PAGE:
Is this a Pathway to Evolution?

When we talk about birds, we generally consider pigeons to be the least clever ones, simply because they tend to make their nests in unprotected open areas, for instance, under air conditioning outlets. These birds aren’t much of a hassle for us as we can immediately shoo them away with just a wave of our hand.

However, an event that occurred a couple of days ago left me in a fix.

I noticed a pigeon perched up above the grills of my room. Its black beady eyes were staring blankly right through me. There were no emotions, no feelings, just a very blank stare. Suddenly, the urge of shooing it away coursed through me, and I lazily flung my arms toward it, assuming it would probably fly off at just a tiny movement of my hand.

But for a change, its stance seemed unchanged.

The fact that it barely reacted to my movement did not sit well with me, and I stood up while moving my hands with greater force in its direction. To my utter surprise, it didn’t even flinch or flutter its wings.

After a couple of continued attempts of trying to make it go away, and making sure to not make any kind of skin contact with it, due to the scare of the ongoing bird flu, I finally decided to just shut the window and ignore its presence. I soon realised that ignoring it was harder now.

The act of making the pigeon fly away daily was so insignificant, as though we were used to that unsaid power position. This sudden turn of events left me quite unsettled. Its black eyes didn’t appear like the blank, reflecting ones anymore. Instead, they looked like minute black holes, as though carefully analysing me and taking in all the information of the limitations of my induced threats, implying strong defiance to my usual power.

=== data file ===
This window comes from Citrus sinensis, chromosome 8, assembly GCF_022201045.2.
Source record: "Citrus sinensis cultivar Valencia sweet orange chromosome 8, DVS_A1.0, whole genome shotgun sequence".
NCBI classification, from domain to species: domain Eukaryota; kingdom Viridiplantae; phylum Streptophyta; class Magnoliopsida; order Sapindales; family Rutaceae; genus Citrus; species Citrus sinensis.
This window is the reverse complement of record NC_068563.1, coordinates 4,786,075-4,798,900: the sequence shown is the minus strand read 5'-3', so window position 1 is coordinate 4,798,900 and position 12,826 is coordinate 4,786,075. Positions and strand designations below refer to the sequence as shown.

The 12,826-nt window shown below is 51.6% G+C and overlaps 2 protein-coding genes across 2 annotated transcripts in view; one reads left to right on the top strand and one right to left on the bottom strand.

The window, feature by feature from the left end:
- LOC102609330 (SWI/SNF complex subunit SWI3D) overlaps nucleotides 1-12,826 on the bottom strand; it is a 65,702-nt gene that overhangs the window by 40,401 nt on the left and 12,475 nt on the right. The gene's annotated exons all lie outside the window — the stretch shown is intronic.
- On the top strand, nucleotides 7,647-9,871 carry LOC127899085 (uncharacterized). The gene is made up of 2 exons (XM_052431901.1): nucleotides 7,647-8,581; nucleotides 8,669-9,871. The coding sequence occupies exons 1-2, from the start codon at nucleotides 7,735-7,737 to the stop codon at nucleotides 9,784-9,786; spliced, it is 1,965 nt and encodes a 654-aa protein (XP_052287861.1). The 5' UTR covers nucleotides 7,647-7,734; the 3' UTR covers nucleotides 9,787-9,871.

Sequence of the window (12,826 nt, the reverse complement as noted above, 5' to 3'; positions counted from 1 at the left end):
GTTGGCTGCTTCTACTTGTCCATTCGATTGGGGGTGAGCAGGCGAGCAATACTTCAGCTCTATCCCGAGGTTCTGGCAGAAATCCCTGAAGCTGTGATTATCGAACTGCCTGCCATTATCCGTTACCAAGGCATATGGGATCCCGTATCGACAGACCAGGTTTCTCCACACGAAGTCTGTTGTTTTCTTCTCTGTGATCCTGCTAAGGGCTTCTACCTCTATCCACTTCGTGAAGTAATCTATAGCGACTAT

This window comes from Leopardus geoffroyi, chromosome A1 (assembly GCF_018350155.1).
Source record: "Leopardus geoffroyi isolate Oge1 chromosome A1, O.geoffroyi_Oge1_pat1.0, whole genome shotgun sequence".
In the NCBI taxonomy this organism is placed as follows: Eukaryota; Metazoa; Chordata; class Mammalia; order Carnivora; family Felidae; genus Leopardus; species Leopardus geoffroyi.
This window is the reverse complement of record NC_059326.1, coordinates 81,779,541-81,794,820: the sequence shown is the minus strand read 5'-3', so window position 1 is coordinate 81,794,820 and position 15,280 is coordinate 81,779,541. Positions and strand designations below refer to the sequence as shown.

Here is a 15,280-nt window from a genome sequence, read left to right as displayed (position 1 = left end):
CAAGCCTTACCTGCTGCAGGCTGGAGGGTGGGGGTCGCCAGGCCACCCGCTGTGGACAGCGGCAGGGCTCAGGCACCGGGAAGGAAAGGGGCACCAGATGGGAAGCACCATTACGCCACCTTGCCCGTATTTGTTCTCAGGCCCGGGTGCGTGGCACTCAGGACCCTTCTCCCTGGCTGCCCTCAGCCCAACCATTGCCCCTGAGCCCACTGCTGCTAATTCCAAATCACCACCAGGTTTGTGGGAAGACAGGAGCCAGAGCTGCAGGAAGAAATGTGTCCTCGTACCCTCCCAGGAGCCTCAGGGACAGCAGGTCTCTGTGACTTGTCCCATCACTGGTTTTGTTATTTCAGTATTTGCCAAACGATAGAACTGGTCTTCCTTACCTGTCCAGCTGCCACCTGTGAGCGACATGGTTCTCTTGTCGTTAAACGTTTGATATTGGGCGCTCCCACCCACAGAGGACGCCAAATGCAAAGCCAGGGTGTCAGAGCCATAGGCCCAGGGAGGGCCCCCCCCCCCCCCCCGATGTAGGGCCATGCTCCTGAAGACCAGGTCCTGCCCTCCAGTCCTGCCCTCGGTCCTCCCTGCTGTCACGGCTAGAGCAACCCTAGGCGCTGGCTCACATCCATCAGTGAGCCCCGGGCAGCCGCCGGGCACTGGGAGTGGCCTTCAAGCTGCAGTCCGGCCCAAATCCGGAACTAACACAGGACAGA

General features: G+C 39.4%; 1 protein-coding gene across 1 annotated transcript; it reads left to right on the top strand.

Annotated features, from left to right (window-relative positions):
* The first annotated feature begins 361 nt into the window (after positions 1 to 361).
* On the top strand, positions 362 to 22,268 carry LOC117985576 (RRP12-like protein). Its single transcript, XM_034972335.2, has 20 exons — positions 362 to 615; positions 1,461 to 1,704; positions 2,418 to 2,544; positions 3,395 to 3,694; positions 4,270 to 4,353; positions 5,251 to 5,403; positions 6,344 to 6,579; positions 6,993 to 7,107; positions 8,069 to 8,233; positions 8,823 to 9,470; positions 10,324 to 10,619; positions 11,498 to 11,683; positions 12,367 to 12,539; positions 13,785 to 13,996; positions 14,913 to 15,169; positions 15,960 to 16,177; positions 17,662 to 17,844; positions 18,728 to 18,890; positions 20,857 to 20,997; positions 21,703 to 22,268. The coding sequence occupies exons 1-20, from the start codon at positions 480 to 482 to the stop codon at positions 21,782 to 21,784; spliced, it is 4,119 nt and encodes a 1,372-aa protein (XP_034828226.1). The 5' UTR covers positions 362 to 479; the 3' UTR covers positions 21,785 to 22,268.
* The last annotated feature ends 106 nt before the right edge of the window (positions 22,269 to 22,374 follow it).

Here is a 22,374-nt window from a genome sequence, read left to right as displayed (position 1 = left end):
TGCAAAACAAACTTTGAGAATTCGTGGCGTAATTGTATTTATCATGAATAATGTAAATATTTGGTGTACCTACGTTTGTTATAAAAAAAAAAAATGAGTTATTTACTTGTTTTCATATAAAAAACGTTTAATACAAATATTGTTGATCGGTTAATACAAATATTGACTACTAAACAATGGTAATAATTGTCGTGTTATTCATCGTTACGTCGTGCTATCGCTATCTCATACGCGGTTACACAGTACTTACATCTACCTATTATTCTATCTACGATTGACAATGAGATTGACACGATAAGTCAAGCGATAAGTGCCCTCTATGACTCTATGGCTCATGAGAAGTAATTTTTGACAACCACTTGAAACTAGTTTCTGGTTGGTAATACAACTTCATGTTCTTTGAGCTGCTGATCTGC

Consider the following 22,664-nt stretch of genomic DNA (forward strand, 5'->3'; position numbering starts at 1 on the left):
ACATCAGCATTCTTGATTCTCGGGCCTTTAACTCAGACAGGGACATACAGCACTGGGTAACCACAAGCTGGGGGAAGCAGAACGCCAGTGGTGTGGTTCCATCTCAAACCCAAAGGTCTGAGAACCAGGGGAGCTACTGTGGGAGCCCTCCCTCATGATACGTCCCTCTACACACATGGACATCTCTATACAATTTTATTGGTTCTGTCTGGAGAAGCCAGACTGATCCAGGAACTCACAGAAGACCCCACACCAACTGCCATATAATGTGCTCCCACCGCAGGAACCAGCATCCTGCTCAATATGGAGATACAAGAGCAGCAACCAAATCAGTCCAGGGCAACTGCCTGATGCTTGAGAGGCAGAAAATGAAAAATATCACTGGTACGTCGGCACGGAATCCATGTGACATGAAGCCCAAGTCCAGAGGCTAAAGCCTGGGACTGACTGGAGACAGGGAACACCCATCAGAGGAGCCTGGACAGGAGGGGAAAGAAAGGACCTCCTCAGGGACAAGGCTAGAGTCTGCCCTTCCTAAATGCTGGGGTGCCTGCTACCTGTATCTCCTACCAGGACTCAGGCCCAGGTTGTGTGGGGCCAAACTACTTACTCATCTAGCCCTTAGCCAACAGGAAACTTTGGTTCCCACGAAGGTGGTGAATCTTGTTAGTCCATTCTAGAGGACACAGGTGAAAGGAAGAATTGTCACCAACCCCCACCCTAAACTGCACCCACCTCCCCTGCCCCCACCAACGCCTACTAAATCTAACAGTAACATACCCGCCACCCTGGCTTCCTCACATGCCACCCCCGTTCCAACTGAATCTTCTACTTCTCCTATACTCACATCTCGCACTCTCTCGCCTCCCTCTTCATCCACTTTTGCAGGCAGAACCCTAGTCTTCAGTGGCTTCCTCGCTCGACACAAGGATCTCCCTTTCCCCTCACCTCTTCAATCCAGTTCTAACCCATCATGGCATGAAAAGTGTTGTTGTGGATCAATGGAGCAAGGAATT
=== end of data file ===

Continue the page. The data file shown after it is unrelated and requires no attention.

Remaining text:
The sudden shift of my perception left me quite creeped out.

Were they undergoing some form of evolution that we weren’t aware of?
Was this evolution making them immune to the fear we, as humans, induce within them?

This entire fiasco also highlighted that we as humans encounter such people in our lives that cannot directly harm us but take the path of inducing fear, by assuming their power upon us. Fear is capable of making people blind to reality, and we act like those frightened pigeons that fly away to protect themselves, even at the slightest nudge.

And the exception of the lot is the one who stands up against this force, to test the limits of the harm that can be caused. However, it is important to realise that we cannot stand up against everyone, as we may not realise when bravery might transform into stupidity. It is important to realise who we’re standing up against and to classify them as dangerous or not.

Like apart from the lesson I extracted from this unusual circumstance, I don’t expect that extraordinary bird to realise the limitation of me not being able to touch it. But if this small defiance is an actual step to bird evolution, I’ll be damned to know more!

~Vidhita Jagwani (FE Comps), Karen Castelino (SE IT)